Wednesday, December 31, 2008

Why Should I Home School?

(The radio archive for this blog was too garbled so it has been deleted.)

Luann asks,

"Why should I home school? I already know I will, but help me articulate the answer for my family and friends who may disagree."

Before you begin the great adventure called parenthood, the one thing you have to remember is every parent home schools. We just all take a different level of responsibility when it comes to intentionally parenting our children. Even drug addicts laying on the couch all day are teaching the people around them a behavior pattern. The reason I prefer the term home-centered education better to home schooling is because my home acts as the base camp for a large array of global activities that will form my children's world view - intellectually, physically, and spiritually. As adults, our children may accept or reject how my husband and I guide them, but we recognize that all of our choices can impact them.

Also, the term home schooling has the connotation of sitting at home, alone, doing book work with mom standing by a dry erase board. Those of us who have successfully home schooled for decades find that our family rarely does this. Instead, we may have a formal looking school in our homes for small portions of some days, but we also engage in many, many educational endeavors, few of which are at home.

So, your choice of education for your children settles around some basic, logically structured questions. What is the definition of an education?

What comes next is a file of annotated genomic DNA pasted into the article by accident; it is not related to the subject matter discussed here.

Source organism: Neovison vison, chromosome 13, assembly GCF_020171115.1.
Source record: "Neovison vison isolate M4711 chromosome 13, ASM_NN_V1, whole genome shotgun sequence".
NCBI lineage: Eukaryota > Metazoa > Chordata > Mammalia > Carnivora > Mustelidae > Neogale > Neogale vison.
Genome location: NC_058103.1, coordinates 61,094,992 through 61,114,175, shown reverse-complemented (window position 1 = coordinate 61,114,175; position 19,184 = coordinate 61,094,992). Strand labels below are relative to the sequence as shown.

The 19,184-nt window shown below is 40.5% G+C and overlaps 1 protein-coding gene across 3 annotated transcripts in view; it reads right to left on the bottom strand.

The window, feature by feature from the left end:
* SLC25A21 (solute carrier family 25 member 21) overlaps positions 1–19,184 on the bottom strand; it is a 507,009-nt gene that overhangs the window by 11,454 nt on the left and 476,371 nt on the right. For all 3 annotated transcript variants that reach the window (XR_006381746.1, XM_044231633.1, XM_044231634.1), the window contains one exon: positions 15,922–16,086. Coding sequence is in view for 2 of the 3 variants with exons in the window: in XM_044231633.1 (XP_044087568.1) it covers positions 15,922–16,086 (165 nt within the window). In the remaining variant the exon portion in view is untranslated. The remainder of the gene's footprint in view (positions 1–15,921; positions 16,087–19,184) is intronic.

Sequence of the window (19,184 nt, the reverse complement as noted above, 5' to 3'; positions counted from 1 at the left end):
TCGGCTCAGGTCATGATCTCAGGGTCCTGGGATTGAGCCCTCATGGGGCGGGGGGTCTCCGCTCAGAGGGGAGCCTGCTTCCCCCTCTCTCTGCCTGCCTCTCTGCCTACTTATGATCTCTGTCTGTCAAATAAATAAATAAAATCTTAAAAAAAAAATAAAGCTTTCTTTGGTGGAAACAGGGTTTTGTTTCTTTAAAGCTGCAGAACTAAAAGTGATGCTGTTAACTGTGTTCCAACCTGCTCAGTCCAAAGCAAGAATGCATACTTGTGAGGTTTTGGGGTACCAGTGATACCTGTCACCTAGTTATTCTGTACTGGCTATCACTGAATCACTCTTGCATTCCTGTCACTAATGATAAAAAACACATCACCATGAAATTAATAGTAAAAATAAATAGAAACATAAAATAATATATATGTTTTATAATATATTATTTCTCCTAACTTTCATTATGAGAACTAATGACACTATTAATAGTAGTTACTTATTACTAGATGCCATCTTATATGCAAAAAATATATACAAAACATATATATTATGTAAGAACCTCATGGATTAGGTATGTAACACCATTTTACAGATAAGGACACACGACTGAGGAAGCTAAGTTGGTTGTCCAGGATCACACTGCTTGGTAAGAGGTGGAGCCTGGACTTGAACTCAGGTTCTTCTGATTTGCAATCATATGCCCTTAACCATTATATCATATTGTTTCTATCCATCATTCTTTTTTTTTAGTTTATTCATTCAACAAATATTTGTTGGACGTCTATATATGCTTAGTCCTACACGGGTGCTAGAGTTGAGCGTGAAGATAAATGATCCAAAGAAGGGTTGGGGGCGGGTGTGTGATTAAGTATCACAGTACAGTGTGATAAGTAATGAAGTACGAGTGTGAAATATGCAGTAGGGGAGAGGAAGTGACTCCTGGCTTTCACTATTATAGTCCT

What is the purpose of your children's education? What tools are required to accomplish those goals? Who is in charge of providing their educational leadership? Where and when does education most effectively take place? How does a parent implement a plan to provide an education? What are the costs of this endeavor? And lastly, what happens if I, as the parent, fail to provide an education for my children?

These are big questions that are hard to address in a few sentences to someone who is skeptical about home schooling. Especially to a culture trained to think in emotive sound bites. So here are some smart, and some smart alec responses. Hopefully, you'll hear more as you continue on your search for intelligent life.

1. We just all take a different level of responsibility when it comes to intentionally parenting our children. We want to be very involved with our boys education.

2. We want our children civilized, not socialized.

3. If I'm smart enough to teach my baby to walk and talk, I'm smart enough to teach him to read, write and cipher.

4. We think it is important for children to be able to at least read.

5. We think it's an odd thought that God would prefer someone else to teach our child about Him instead of his (or her) parents.

5. I like my kids. We have a lot of fun learning together. (That should satisfy post-moderns.)

6. It'd be a crime to make some unsuspecting 24-year-old teacher put up with our Tommy. We think we better spare the school system.

7. We don't think the $10,000 a year public schools spend per child is adequate. We're richer than that.

I'm sure our audience can think of many more brief responses. But my dear Luann, my favorite reason is because God trusted Rob and I with our children. Our Lord will not fail to equip us to raise them for His glory.

3 comments:

Sherry said...

I love #2. We work hard on that one. :-)

Leigh! said...

How do you answer?

Anonymous said...

#2- Yeah, those socialized children will never have anything over yours! Good idea!

#3- I know what you mean....parents of children who can't walk are really stupid. I saw a kid in a wheelchair and thought his parents must have done something really wrong. If it wasn't for smart parents children would just slither across the floor and bleet.

#5 yes!!! Jesus doesn't want people to go around teaching others about Him....he only wants parents to whisper his name in their children's ear in the privacy of the home.